Secretary of State Mike Pompeo on Monday called for all sides to exercise restraint in the escalating Hong Kong conflict, and said the territory’s government should start an independent investigation into incidents during the half-year of pro-democracy protests. That inquiry presumably would include reviewing accusations of police misconduct.
“The United States is gravely concerned by the deepening political unrest and violence in Hong Kong, including the standoffs between protesters and police at Hong Kong Polytechnic University and other campuses,” Mr. Pompeo said at a news conference in Washington. “We have repeatedly called for restraint from all parties in Hong Kong.”
“The Hong Kong government bears primary responsibility,” he said, adding that the conflict could not be resolved by law enforcement alone.
He called for the government to “take clear steps to address public concerns,” and stressed that Carrie Lam, the territory’s chief executive, should “promote accountability” by putting in place an independent investigation.
Mr. Pompeo’s remarks were the strongest so far by a senior Trump administration official during an escalation in violence in Hong Kong that began on Nov. 11, when protesters tried to disrupt traffic across the city on a workday but were met by an aggressive police presence.
A traffic policeman shot a young unarmed protester, and activists set on a fire a man who had confronted them. The police also breached university campuses, considered a last refuge of the activists’, which ignited battles at the schools. Early Tuesday in Hong Kong, the police were still trying to arrest hundreds of protesters who had occupied Hong Kong Polytechnic University.
Protesters have been calling for months for an independent inquiry into what they call abuses against activists and bystanders by police officers. As tensions have grown, the police have increasingly used tear gas, rubber bullets, pepper spray and water cannons loaded with chemicals that cause intense pain on contact with skin. The police have deployed all of those in its siege of Polytechnic University, which began Saturday night.
At the news conference on Monday, Mr. Pompeo said that “the Chinese Communist Party must honor its promises to the Hong Kong people,” as enshrined in an agreement that London and Beijing made before Britain handed Hong Kong over to China in 1997. The agreement says China will allow Hong Kong to maintain a semiautonomous political and legal system for 50 years from the handover, under a governance model commonly called “one country, two systems.”
On the Senate floor on Monday, Senator Mitch McConnell, Republican of Kentucky and the majority leader, said leaders in Beijing and Hong Kong must “de-escalate.” He added he was working to try to bring the Hong Kong Human Rights and Democracy Act to a floor vote.
The bill, which passed the House by unanimous consent, would mandate the executive branch to impose sanctions on Chinese and Hong Kong officials who carry out human rights abuses and review annually the favorable trade status that Washington grants Hong Kong. Mr. McConnell has been criticized for delaying a floor vote on the bill.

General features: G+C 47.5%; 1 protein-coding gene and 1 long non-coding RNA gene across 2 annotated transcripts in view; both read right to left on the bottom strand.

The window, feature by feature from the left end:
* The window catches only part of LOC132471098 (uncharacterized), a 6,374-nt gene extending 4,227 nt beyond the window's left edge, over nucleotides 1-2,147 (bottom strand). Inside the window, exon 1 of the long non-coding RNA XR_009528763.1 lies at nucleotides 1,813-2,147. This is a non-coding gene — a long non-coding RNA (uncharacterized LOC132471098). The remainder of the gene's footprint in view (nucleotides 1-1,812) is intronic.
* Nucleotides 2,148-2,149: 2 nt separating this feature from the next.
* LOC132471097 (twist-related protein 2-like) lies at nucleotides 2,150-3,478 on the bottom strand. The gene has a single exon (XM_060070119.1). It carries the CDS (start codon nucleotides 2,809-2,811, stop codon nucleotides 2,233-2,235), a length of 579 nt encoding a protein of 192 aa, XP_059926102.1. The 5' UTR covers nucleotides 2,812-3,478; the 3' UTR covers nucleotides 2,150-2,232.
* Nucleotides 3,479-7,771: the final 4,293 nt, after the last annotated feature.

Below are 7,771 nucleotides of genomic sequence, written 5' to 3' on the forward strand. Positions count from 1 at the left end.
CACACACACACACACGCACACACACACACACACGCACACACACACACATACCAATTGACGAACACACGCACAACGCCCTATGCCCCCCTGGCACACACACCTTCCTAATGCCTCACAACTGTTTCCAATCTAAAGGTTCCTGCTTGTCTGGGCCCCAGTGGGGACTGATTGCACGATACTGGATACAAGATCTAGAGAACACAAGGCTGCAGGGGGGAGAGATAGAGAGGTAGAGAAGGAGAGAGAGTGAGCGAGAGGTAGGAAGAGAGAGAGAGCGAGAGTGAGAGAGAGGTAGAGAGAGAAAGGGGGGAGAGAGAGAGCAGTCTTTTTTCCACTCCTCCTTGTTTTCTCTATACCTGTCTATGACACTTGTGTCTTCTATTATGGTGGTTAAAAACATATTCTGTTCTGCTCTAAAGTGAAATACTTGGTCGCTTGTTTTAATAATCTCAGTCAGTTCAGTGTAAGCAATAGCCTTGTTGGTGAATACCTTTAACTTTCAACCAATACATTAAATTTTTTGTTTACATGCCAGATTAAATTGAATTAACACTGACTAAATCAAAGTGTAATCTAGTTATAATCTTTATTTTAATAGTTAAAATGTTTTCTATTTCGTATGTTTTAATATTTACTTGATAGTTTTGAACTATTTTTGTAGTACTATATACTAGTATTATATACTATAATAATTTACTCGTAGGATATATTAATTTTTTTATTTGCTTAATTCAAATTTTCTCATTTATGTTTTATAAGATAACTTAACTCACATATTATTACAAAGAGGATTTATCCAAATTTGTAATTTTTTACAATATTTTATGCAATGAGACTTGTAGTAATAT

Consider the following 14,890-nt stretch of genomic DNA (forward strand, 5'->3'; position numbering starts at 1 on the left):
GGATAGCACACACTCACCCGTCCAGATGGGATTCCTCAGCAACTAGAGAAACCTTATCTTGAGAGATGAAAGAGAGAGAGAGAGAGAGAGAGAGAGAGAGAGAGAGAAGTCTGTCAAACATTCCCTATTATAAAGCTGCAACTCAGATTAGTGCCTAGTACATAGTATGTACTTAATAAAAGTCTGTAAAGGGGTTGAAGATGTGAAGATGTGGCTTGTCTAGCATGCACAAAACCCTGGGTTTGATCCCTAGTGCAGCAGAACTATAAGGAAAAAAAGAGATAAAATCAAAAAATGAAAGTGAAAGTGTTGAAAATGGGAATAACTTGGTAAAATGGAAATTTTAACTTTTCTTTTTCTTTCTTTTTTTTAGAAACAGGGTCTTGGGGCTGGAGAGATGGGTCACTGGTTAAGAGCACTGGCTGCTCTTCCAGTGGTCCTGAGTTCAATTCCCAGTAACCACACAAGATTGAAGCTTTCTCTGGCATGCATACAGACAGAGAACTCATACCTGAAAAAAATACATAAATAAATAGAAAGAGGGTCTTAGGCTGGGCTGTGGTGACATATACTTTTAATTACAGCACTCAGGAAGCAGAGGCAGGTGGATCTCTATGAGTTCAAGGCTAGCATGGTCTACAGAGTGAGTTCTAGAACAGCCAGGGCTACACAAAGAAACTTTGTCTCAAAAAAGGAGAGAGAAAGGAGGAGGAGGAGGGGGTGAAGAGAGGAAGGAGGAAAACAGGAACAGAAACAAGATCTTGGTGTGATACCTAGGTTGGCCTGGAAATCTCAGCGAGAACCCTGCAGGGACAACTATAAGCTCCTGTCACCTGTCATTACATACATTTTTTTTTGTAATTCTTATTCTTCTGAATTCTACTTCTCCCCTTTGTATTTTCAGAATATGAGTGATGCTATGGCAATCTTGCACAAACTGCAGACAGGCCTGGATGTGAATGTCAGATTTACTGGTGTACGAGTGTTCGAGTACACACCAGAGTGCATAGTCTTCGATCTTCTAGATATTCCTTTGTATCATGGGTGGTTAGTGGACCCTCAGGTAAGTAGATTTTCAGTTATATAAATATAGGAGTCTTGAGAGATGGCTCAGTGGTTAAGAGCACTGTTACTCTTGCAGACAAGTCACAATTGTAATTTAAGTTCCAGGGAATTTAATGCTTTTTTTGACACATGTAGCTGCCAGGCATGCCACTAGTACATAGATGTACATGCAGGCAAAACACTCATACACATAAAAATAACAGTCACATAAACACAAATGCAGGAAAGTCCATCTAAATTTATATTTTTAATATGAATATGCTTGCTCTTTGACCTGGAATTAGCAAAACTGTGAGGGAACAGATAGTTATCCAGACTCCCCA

He said Monday that the administration already had “significant tools” it could use to support Hong Kong protesters, and urged President Trump to be more vocal on Hong Kong.
“I would encourage this president, who has seen Chinese behavior for what it is, with clarity that others have lacked, not to shy away from speaking out on Hong Kong himself,” Mr. McConnell said. “The world should hear from him directly that the United States stands with these brave men and women.”
Mr. Trump rarely talks about human rights, and he has not consistently made strong remarks on Hong Kong. In June, he told China’s leader, President Xi Jinping, that he would refrain from speaking publicly on Hong Kong as long as negotiations to settle a trade war between Washington and Beijing were progressing. His most forceful remarks on Hong Kong were in a speech in September in front of the United Nations General Assembly; he spoke of the conflict in the territory while praising the authoritarian Mr. Xi.
Mr. McConnell on Monday also spoke of the threat to Muslim ethnic minority groups in the Xinjiang region of northwest China by pointing to a New York Times report published on Saturday of 403 pages of leaked Communist Party documents on the system of internment camps there. The camps have been used to hold at least one million Muslims, and the documents show Mr. Xi set the policy starting in 2014.
Mr. McConnell said the documents were “a handbook for this Orwellian campaign to effectively erase a religious and ethnic minority in a region that is supposed to be legally distinct from the rest of China.” He added that the campaign was “chilling” and “systematic.”
Senator Chuck Schumer of New York, the Democratic leader, wrote on Twitter that the leaked documents showed “top officials in the Chinese Communist Party directed a brutal & repressive campaign against the Uighurs and religious minorities.”
Because of the trade talks, Mr. Trump has held back from a policy to impose sanctions on Chinese officials for the Xinjiang abuses.